The only time the DMF does not stop fraud is when it is not used. Certain governmental agencies, the IRS in particular, do not consult it. If the IRS did actually examine the DMF, the problem of criminals using the SSNs of deceased children to claim tax deductions would not exist. The DMF is, in fact, the only control we have against criminal use of SSNs.
There is legislation afoot to close public access to the DMF. But since the problem we have with identity fraud is actually helped by consulting it, taking it away isn’t going to help. That’s like making public a list of convicted sexual predicators, and then taking it away because not everyone consulted it and someone was victimized.
The second reason given for closing the DMF is that the numbers of living people are making it into the Death Master File. When this happens, everything stops for that poor individual: no benefits, no driver’s license, no mortgage, no identity. We’ve all heard the “I’m sorry, Ma’am, but you’re dead,” stories, and they are horrifying. It takes these unfortunate people years to reclaim their identities. But this is a result of a lack of quality control within the SSA that has nothing to do with public access. Errors in inputting could be introduced at any point in a long chain of processing, and as genealogists we know the increased likelihood of error each time a number is transcribed or copied. How does eliminating our access to the DMF stop this problem? It doesn’t. It just means that we can’t discover what the problem is on our own. It creates a curtain between us and records about ourselves that should not exist.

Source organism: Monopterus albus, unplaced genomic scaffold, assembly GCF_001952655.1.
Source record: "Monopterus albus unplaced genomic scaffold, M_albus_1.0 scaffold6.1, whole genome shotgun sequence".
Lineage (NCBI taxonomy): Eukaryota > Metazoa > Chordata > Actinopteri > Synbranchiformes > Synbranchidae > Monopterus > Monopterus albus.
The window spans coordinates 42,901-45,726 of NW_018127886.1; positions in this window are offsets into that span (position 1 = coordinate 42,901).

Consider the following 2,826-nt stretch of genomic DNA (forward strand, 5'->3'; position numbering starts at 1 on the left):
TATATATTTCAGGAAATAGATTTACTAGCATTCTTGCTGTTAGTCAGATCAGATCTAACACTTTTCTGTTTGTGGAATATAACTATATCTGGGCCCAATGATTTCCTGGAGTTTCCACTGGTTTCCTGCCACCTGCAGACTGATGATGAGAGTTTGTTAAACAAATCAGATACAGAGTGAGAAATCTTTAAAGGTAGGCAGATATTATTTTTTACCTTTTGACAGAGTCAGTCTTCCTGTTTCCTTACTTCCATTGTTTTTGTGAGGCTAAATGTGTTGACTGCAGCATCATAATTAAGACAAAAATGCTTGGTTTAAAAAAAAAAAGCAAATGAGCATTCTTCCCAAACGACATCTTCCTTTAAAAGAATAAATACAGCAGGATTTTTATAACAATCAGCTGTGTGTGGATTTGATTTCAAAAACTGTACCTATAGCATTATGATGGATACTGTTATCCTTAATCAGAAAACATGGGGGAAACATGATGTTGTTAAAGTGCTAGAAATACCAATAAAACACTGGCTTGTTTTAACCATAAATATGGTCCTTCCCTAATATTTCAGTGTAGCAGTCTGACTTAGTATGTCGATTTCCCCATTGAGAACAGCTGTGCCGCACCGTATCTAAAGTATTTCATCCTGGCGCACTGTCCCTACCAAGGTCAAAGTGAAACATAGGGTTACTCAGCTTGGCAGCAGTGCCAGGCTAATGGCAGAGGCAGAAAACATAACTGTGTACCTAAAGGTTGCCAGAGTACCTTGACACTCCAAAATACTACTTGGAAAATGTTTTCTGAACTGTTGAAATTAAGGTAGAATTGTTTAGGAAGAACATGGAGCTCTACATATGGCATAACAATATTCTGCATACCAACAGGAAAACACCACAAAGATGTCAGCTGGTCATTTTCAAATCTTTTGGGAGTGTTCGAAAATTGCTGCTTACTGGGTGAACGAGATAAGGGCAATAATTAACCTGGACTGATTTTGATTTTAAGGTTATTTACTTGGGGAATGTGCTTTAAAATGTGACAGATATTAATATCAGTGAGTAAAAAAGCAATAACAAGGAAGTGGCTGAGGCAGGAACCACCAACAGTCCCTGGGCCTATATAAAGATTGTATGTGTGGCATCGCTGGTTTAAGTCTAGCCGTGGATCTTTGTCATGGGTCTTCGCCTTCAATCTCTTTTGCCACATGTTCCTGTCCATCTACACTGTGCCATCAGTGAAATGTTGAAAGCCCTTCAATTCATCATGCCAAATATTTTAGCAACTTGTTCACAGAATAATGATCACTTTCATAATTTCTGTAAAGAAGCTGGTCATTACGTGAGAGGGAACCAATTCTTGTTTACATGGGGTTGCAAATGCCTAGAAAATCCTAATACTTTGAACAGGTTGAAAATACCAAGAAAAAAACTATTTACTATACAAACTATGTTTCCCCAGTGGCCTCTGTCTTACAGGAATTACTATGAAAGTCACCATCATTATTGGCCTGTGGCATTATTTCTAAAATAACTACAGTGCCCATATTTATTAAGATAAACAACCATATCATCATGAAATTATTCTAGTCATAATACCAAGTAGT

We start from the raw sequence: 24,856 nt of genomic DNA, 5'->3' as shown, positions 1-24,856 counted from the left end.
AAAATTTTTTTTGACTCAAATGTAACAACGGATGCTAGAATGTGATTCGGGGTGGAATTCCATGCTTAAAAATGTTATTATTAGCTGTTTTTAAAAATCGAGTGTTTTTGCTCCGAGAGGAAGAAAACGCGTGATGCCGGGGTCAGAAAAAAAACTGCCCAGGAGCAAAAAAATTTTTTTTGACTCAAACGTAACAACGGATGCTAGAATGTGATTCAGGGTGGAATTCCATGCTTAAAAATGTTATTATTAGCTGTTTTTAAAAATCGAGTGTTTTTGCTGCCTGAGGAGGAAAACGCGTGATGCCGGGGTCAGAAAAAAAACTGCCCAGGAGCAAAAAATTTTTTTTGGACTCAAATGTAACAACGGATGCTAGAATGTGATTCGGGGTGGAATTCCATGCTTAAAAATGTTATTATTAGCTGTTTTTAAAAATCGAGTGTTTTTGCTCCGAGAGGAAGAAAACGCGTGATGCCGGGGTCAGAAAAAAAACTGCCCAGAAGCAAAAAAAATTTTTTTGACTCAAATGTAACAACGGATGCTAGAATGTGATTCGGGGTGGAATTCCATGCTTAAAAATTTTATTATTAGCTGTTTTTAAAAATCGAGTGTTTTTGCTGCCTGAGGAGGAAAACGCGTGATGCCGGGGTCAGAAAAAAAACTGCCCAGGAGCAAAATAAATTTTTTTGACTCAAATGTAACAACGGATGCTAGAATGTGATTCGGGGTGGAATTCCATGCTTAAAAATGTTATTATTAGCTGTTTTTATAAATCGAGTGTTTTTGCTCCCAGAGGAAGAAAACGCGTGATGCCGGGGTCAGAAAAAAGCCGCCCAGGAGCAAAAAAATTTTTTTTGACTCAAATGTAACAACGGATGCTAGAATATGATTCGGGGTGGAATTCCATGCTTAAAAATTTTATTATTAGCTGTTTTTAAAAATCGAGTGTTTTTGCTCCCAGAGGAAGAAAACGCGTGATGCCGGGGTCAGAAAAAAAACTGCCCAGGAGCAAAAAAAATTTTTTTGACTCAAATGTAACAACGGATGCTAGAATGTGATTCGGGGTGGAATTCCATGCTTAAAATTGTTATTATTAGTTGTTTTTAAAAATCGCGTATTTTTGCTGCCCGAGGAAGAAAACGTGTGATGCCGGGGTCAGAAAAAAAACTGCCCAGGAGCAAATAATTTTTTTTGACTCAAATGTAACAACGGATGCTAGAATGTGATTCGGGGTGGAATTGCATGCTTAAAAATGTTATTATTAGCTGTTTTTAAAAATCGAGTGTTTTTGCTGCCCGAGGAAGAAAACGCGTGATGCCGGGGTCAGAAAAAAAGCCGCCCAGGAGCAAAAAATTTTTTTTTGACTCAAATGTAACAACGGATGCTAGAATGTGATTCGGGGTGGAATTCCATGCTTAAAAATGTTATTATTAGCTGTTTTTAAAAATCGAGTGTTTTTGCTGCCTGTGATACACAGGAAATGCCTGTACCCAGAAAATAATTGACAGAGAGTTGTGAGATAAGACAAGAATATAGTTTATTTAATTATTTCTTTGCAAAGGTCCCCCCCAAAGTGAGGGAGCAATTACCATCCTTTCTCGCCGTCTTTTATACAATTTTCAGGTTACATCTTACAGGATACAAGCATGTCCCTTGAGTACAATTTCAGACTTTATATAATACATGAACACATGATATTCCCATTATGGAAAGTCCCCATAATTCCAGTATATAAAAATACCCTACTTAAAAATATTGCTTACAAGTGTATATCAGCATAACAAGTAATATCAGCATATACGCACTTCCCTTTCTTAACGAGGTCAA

Some say the government could grant access to other entities. Financial institutions, hospitals, universities, funeral directors, credit agencies, attorneys and yes, genealogists all use the DMF on a daily basis. Who will decide which of these deserves access?
Most casual genealogists are researching far into the past and do not need the social security entries for anything other than establishing correct identity before moving backwards in time. As vital records in more and more states get restricted, the SSDI becomes an ever more important tool to beginning a genealogical search. Professionals work as heir-searchers, helping to settle estates, and clear titles and testifying as expert witnesses in court cases. Others work on repatriation cases for the US military. The recovered remains of previously unaccounted-for servicemen need to be identified via DNA obtainable only through proven family members. And primary next of kin is determined via kinship determination researched by genealogists. I know in my job as a case worker in repatriation cases I use the SSDI every day, over and over again. Without it I will become much less efficient at what I do.